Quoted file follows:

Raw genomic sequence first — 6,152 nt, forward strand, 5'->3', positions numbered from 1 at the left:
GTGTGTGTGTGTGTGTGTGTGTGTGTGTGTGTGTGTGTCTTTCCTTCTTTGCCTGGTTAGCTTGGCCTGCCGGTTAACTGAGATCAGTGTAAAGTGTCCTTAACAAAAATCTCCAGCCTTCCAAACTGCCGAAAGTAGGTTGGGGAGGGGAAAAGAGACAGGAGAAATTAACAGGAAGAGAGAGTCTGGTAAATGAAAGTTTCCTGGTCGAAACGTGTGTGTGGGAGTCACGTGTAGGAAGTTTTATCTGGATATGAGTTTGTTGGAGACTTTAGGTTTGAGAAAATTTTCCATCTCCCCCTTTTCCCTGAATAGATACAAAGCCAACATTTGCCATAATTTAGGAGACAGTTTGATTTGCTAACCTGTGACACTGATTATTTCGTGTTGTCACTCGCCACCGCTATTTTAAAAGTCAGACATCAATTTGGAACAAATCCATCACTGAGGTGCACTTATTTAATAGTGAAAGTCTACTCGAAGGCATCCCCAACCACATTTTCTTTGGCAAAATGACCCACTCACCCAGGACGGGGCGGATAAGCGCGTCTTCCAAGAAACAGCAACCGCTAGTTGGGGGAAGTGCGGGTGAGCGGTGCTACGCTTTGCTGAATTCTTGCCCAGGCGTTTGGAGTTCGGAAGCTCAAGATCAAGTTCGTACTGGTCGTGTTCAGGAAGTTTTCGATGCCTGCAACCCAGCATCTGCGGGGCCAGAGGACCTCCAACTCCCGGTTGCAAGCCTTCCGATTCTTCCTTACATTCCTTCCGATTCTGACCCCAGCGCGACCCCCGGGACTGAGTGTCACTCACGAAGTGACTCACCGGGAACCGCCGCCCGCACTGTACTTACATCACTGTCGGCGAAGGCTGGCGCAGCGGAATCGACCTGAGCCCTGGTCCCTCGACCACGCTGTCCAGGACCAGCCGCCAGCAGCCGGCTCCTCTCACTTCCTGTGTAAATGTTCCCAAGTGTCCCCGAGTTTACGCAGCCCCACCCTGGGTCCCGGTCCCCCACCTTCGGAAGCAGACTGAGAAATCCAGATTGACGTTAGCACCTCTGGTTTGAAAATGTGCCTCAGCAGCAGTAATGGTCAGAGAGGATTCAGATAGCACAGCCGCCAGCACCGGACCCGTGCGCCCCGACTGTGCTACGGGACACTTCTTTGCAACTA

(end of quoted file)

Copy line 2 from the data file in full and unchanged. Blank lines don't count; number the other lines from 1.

GTGTGTGTGTGTGTGTGTGTGTGTGTGTGTGTGTGTGTCTTTCCTTCTTTGCCTGGTTAGCTTGGCCTGCCGGTTAACTGAGATCAGTGTAAAGTGTCCTTAACAAAAATCTCCAGCCTTCCAAACTGCCGAAAGTAGGTTGGGGAGGGGAAAAGAGACAGGAGAAATTAACAGGAAGAGAGAGTCTGGTAAATGAAAGTTTCCTGGTCGAAACGTGTGTGTGGGAGTCACGTGTAGGAAGTTTTATCTGGATATGAGTTTGTTGGAGACTTTAGGTTTGAGAAAATTTTCCATCTCCCCCTTTTCCCTGAATAGATACAAAGCCAACATTTGCCATAATTTAGGAGACAGTTTGATTTGCTAACCTGTGACACTGATTATTTCGTGTTGTCACTCGCCACCGCTATTTTAAAAGTCAGACATCAATTTGGAACAAATCCATCACTGAGGTGCACTTATTTAATAGTGAAAGTCTACTCGAAGGCATCCCCAACCACATTTTCTTTGGCAAAATGACCCACTCACCCAGGACGGGGCGGATAAGCGCGTCTTCCAAGAAACAGCAACCGCTAGTTGGGGGAAGTGCGGGTGAGCGGTGCTACGCTTTGCTGAATTCTTGCCCAGGCGTTTGGAGTTCGGAAGCTCAAGATCAAGTTCGTACTGGTCGTGTTCAGGAAGTTTTCGATGCCTGCAACCCAGCATCTGCGGGGCCAGAGGACCTCCAACTCCCGGTTGCAAGCCTTCCGATTCTTCCTTACATTCCTTCCGATTCTGACCCCAGCGCGACCCCCGGGACTGAGTGTCACTCACGAAGTGACTCACCGGGAACCGCCGCCCGCACTGTACTTACATCACTGTCGGCGAAGGCTGGCGCAGCGGAATCGACCTGAGCCCTGGTCCCTCGACCACGCTGTCCAGGACCAGCCGCCAGCAGCCGGCTCCTCTCACTTCCTGTGTAAATGTTCCCAAGTGTCCCCGAGTTTACGCAGCCCCACCCTGGGTCCCGGTCCCCCACCTTCGGAAGCAGACTGAGAAATCCAGATTGACGTTAGCACCTCTGGTTTGAAAATGTGCCTCAGCAGCAGTAATGGTCAGAGAGGATTCAGATAGCACAGCCGCCAGCACCGGACCCGTGCGCCCCGACTGTGCTACGGGACACTTCTTTGCAACTA